In Milan, Gucci, Sunnei and Missoni bet on transformation

MILAN (AP) — Day three of Milan Fashion Week, mostly womenswear previews for next spring and summer, was all about transformation.

Sometimes interior transformation, like at Gucci, or brand transformation, like at Missoni. And sometimes it was about upping the style game, like at Sunnei.

Here are some highlights from Friday’s shows.

“TWINSBURG” BY GUCCI

Gucci creative director Alessandro Michele built a parallel universe on the catwalk with a surprise theatrical reveal.

For her Spring-Summer 2022-23 collection dubbed “Twinsburg,” Michele staged side-by-side shows inside the Gucci Hub, each unbeknownst to the other, until a wall came up. , revealing sets of identical-looking twins in one synchronic stride.

For the final walkthrough, the 68 pairs of twins met in the center, holding hands and coming together. It was so powerful that many in the audience were moved to tears.

“I was crying too. I don’t really know why,” Michele said backstage. “I don’t cry often but maybe it was appropriate for me to cry at the end because it was very intense.”

“There are times when I wonder why I do this? Someone is talking about nuclear war. Politics is a disaster. The situation on the planet is a disaster,” Michele added. “But as human beings, the only weapon we have is to imagine something else and make it happen.”

Michele said the show was an exploration of people’s inner selves and the idea that they harbor an inner twin that might hold them back or stimulate them.

His idea of ​​”the other” was shaped by an unusual family arrangement growing up believing he had two mothers: his biological mother and his twin sister. He called the two “mamma” because they raised their families in neighboring apartments because they couldn’t stand being apart, and didn’t begin to understand the difference until they were 7 years old. when her aunt died.

Michele said presenting her collection in duplicate gave more power to the garments, each of which was designed to the eclectic standard that Michele set with great global success.

They included a suit with trousers that appeared to be held up by garters revealing the upper thigh, a part of the male physique rarely revealed in formal attire. Quilted floral jackets and pants were a sexless affair. A magnificent silk-embroidered dress was pleated in the back with a trailing train.

The notion of an evil twin was represented on the catwalk by motifs from the 1980s film “Gremlins,” in which the creatures transform to become naughty. Appearing as stuffed accessories, patches and prints, the Gremlins were meant to emphasize “the fear of your evil self”, Michele said.

Michele flashed the word “Fuori!!!” on certain clothing as a tribute to an Italian organization for the defense of homosexual rights. Michele has spoken in the past about Italy’s failure to pass landmark legislation that would criminalize hate crimes against gays, women and people with disabilities, and he expressed concern over predictions that a party far-right could dominate Italy’s legislative elections on Sunday.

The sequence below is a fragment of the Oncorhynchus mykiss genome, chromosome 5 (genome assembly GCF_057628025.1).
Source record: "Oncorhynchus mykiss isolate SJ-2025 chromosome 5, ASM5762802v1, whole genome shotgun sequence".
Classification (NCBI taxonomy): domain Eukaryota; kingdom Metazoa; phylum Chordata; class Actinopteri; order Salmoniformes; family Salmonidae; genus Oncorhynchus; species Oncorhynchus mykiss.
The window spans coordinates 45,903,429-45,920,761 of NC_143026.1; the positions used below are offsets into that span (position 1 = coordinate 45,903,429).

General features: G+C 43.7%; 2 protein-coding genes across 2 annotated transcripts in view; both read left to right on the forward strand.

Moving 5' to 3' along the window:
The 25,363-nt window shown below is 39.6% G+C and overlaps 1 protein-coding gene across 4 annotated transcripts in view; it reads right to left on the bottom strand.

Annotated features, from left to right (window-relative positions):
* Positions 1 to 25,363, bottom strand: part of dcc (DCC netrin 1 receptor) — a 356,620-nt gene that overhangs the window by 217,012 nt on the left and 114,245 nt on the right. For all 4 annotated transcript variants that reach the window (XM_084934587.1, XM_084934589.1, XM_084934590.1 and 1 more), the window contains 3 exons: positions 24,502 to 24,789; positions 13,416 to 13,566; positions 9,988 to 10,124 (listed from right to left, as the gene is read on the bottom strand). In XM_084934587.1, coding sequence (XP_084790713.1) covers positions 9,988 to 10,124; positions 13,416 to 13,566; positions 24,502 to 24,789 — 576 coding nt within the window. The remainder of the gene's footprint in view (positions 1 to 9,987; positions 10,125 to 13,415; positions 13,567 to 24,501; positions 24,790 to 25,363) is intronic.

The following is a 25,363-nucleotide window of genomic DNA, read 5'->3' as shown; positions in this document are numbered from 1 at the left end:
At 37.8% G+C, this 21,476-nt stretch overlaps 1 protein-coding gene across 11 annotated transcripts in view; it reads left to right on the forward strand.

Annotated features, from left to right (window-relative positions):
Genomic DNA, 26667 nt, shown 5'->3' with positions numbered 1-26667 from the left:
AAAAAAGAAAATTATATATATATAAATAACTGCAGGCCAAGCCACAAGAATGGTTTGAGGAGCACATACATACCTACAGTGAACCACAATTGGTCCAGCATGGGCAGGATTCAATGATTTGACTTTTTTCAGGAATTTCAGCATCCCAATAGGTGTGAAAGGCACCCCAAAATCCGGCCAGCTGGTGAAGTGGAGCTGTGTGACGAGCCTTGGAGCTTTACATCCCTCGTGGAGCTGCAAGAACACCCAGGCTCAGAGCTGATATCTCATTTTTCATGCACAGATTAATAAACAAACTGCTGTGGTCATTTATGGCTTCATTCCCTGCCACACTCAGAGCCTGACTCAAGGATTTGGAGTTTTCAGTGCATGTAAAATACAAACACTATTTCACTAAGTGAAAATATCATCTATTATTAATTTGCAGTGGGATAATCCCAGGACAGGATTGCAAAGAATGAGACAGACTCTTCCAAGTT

“The elections clearly show that freedoms are being eroded little by little,” he said.

SUNNEI’S ALTER EGO

The designers behind Milan sensation Sunnei toyed with the idea of ​​transformation, employing alter egos to Gucci’s twins.

Models dressed in what appeared to be street clothes descended from the bleachers and walked through a revolving door, through which another model returned with an updated look. Designers Loris Messina and Simone Rizzo seemed to be telling a young audience of hoodie-loving street dressers how to up their game, style-wise.

So one with a sleeveless sweatshirt and jeans turned into a green and blue striped shirt, worn with loose white shorts. A girl in a black T-shirt and jeans returned in a long royal blue coat with a white satin collar and cuffs. Khaki pants and a gray shirt disappeared behind the door, and out emerged a baggy anise green top with gathered pants, a sort of urban tracksuit.

MISSONI TRANSFORMED

Family-owned fashion house Missoni has taken a new turn with a new creative director, who has been digging through the archives for clues on how to make the brand’s fine knitwear relevant for a new generation.

A star-studded front row signaled the target audience: performer Paris Jackson, American actor Madison Bailey, model and social media influencer Maddie White and Brazilian model Alessandra Ambrosio.

Creative director Filippo Grazioli designed mini skirts with deep V-slits over bodysuits and sheer dresses with sequins over zigzag culottes.

The looks featured oversized zigzags as well as less familiar geometric patterns from the archives. The shoes of the season were Lucite wrap platform heels. The looks were completed with flat silver jewelry.

Not all pieces strictly adhered to Missoni’s knitting ethos, including sequin-studded ballet skirts and long sheer dresses, like the one Jackson wore with black-and-white zigzag culottes.

Marking the transition, Missoni employees took up half the seats in Bocconi’s underground atrium, while students at the Milan business school watched from above through floor-to-ceiling windows.

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